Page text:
What’s a service-based business? And how do you come up with ideas for one?
Well, I’m so glad you asked! A service-based business is a business where you work directly with clients (usually one-on-one) exchanging your talent/expertise/time for their $$$. If you’re a coach, a consultant, a designer or a photographer, you have a service-based business!
No matter your skill set, it’s hiiiiighly likely you could use those skills to create a service-based business. Today my friend Courtney (of The Rule Breaker’s Club fame) is helping you figure out how what type of business you could launch. Pop over and learn more about package up and sell your talents in a signature service!
Crap. It was just three months before moving to Paris and I still didn’t have a summer job to save enough money.
I know, I know. Total #firstworldproblem, right?
But you have to understand.
I’d tried all of the usual summer job hunt strategies: Craigslist, restaurants, retail. No one would hire me. Not even a call back or an interview. You’ve gotta admit, that’s a pretty big reality check for a 21-year-old college graduate to not be able to get a bite from Target. Target!
I laid awake at night whispering expletives to myself in frustration. The real world SUCKS. As I’m sure you know, Paris is expensive. I knew I wouldn’t be able to afford to pay rent or eat let alone jaunt around Europe if I couldn’t find a way to save some cash.
Oh, and I should also mention: this was the summer of 2009– smack dab in the middle of the Great Recession.
The plot thickens…
But wait! Before you start feeling too sad for my quintessentially millennial problem. I want you to know that this job hunt struggle wound up being the best possible thing that could have happened to me (you saw that coming, didn’t you?)
It’s amazing how resourceful you can get when your lifelong dream of living in Paris is on the line.
One day during one of my daily Craigslist scans, I had an idea. Instead of looking for someone to give me a pre-packaged opportunity, why didn’t I create my own?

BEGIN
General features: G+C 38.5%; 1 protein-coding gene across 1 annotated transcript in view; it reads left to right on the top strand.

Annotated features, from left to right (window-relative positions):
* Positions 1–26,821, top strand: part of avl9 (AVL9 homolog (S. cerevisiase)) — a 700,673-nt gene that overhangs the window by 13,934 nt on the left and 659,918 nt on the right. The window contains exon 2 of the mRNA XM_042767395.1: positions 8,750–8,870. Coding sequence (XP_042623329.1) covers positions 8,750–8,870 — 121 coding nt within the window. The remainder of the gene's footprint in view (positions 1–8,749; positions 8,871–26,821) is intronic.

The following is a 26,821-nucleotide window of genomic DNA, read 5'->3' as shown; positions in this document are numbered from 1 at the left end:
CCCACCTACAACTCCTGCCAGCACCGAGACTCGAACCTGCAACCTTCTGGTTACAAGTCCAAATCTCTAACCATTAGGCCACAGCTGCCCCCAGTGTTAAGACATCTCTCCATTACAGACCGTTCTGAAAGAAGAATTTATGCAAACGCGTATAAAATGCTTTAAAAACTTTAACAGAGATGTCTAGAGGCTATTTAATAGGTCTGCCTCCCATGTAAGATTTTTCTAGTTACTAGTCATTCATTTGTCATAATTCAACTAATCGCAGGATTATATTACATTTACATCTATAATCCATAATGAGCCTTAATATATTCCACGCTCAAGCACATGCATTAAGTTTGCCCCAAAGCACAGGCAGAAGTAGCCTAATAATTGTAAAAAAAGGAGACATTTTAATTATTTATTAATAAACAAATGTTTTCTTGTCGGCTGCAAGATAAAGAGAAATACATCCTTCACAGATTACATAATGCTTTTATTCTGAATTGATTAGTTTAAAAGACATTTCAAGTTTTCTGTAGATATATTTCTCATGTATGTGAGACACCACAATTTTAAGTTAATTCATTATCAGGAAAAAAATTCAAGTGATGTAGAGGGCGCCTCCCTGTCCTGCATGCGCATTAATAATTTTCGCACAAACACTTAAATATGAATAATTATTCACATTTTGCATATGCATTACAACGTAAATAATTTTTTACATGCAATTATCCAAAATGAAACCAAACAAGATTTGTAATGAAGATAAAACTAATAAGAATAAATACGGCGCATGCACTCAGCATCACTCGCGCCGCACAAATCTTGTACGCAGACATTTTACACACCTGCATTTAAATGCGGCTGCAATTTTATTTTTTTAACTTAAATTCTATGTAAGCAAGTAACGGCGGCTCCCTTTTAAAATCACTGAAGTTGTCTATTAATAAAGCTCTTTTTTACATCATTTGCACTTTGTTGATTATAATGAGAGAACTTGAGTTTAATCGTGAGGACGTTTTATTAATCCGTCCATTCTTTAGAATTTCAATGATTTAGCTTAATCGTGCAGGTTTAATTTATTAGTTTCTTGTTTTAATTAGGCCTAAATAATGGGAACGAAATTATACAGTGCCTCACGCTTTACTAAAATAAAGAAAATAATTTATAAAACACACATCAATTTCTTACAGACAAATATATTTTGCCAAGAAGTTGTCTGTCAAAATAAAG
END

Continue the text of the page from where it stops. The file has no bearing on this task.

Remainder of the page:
I just earned a college degree. Surely I have SOME kind of skill that I can offer in exchange for money…right? Right?!
I decided to package myself up as a service provider and pitch my talents to the Craigslist community. And it worked!
I didn’t realize it at the time, but I instinctively followed a few important steps towards launching a profitable business.
Here’s how I did it (and how you can do it too):
#1 Take stock of what you’re already good at
During this time of crisis in the summer of 2009 I was fresh outta college and had just earned a French degree.
Yes, a French degree.
Before you roll your yes, I’m well aware that French is not the most marketable skill in the world. Especially in rural Michigan. However, having the degree in my hand was enough to give me the confidence to declare myself qualified to be a French tutor and I happened to be just idealistic enough to go for it.
I whipped together a Craigslist post to offer “French Tutor – $15/hr”. (That sounded like a lot of money to me at the time, but we can chat about “charging what you’re worth” another time).
And this, my friend, is how I started down the path of entrepreneurship that I’m still on 8 years later.
The lesson for you:
- Want to start a business? You don’t need fancy branding or a website. You don’t have to start a business that encompasses every passion, hobby, topic you want to talk about. That’s not even strategic (yet it’s what a lot of women business owners try to do).
- You do need to be somewhat confident to state what you do super well, what you do kinda sorta well, and what you’re simply not good at.
#2 – Don’t assume anything about what people can “afford”
As it turns out, there is a remarkable number of people interested in learning French in Michigan the middle of the summer.
I know, I was shocked, too!
And they’re willing to pay more than you’d probably think.